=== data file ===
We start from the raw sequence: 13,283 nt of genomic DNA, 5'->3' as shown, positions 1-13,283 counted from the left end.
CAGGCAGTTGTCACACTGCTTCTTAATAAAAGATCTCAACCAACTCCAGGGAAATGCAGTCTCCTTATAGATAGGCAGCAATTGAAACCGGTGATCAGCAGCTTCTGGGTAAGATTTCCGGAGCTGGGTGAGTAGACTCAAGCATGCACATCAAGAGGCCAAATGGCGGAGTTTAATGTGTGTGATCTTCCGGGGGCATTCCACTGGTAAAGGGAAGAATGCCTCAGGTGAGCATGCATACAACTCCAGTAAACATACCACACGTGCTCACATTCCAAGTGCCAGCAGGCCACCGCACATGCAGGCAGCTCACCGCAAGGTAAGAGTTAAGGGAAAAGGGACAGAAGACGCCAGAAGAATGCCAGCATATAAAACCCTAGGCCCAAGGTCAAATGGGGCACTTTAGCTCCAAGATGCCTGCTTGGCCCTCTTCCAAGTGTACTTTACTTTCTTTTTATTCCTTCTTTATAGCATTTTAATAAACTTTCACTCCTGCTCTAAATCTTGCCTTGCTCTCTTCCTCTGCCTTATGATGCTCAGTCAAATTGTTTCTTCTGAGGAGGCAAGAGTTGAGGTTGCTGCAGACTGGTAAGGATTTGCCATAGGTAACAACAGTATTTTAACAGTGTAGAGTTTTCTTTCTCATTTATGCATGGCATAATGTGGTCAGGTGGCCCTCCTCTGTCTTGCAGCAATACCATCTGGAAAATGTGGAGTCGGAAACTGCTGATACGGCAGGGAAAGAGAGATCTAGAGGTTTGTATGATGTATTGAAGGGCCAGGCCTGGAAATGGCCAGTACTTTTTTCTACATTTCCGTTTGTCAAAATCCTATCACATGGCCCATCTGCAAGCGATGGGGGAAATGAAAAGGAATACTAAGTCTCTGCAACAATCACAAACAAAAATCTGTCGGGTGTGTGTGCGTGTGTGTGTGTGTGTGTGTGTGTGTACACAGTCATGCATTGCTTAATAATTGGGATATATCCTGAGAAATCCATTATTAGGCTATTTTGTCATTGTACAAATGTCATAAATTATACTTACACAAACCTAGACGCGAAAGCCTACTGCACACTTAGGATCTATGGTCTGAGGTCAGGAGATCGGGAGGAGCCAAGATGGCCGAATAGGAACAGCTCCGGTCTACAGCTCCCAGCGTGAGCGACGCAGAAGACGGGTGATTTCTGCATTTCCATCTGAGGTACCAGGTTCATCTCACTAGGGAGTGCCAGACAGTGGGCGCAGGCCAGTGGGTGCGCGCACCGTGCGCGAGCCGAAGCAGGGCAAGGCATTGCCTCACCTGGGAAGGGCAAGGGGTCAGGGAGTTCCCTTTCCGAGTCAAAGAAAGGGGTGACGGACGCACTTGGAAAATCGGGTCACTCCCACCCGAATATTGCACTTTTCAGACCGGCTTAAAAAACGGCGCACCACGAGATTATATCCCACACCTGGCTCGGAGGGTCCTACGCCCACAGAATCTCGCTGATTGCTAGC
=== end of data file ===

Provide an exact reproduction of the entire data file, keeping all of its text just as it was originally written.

We start from the raw sequence: 13,283 nt of genomic DNA, 5'->3' as shown, positions 1-13,283 counted from the left end.
CAGGCAGTTGTCACACTGCTTCTTAATAAAAGATCTCAACCAACTCCAGGGAAATGCAGTCTCCTTATAGATAGGCAGCAATTGAAACCGGTGATCAGCAGCTTCTGGGTAAGATTTCCGGAGCTGGGTGAGTAGACTCAAGCATGCACATCAAGAGGCCAAATGGCGGAGTTTAATGTGTGTGATCTTCCGGGGGCATTCCACTGGTAAAGGGAAGAATGCCTCAGGTGAGCATGCATACAACTCCAGTAAACATACCACACGTGCTCACATTCCAAGTGCCAGCAGGCCACCGCACATGCAGGCAGCTCACCGCAAGGTAAGAGTTAAGGGAAAAGGGACAGAAGACGCCAGAAGAATGCCAGCATATAAAACCCTAGGCCCAAGGTCAAATGGGGCACTTTAGCTCCAAGATGCCTGCTTGGCCCTCTTCCAAGTGTACTTTACTTTCTTTTTATTCCTTCTTTATAGCATTTTAATAAACTTTCACTCCTGCTCTAAATCTTGCCTTGCTCTCTTCCTCTGCCTTATGATGCTCAGTCAAATTGTTTCTTCTGAGGAGGCAAGAGTTGAGGTTGCTGCAGACTGGTAAGGATTTGCCATAGGTAACAACAGTATTTTAACAGTGTAGAGTTTTCTTTCTCATTTATGCATGGCATAATGTGGTCAGGTGGCCCTCCTCTGTCTTGCAGCAATACCATCTGGAAAATGTGGAGTCGGAAACTGCTGATACGGCAGGGAAAGAGAGATCTAGAGGTTTGTATGATGTATTGAAGGGCCAGGCCTGGAAATGGCCAGTACTTTTTTCTACATTTCCGTTTGTCAAAATCCTATCACATGGCCCATCTGCAAGCGATGGGGGAAATGAAAAGGAATACTAAGTCTCTGCAACAATCACAAACAAAAATCTGTCGGGTGTGTGTGCGTGTGTGTGTGTGTGTGTGTGTGTGTACACAGTCATGCATTGCTTAATAATTGGGATATATCCTGAGAAATCCATTATTAGGCTATTTTGTCATTGTACAAATGTCATAAATTATACTTACACAAACCTAGACGCGAAAGCCTACTGCACACTTAGGATCTATGGTCTGAGGTCAGGAGATCGGGAGGAGCCAAGATGGCCGAATAGGAACAGCTCCGGTCTACAGCTCCCAGCGTGAGCGACGCAGAAGACGGGTGATTTCTGCATTTCCATCTGAGGTACCAGGTTCATCTCACTAGGGAGTGCCAGACAGTGGGCGCAGGCCAGTGGGTGCGCGCACCGTGCGCGAGCCGAAGCAGGGCAAGGCATTGCCTCACCTGGGAAGGGCAAGGGGTCAGGGAGTTCCCTTTCCGAGTCAAAGAAAGGGGTGACGGACGCACTTGGAAAATCGGGTCACTCCCACCCGAATATTGCACTTTTCAGACCGGCTTAAAAAACGGCGCACCACGAGATTATATCCCACACCTGGCTCGGAGGGTCCTACGCCCACAGAATCTCGCTGATTGCTAGC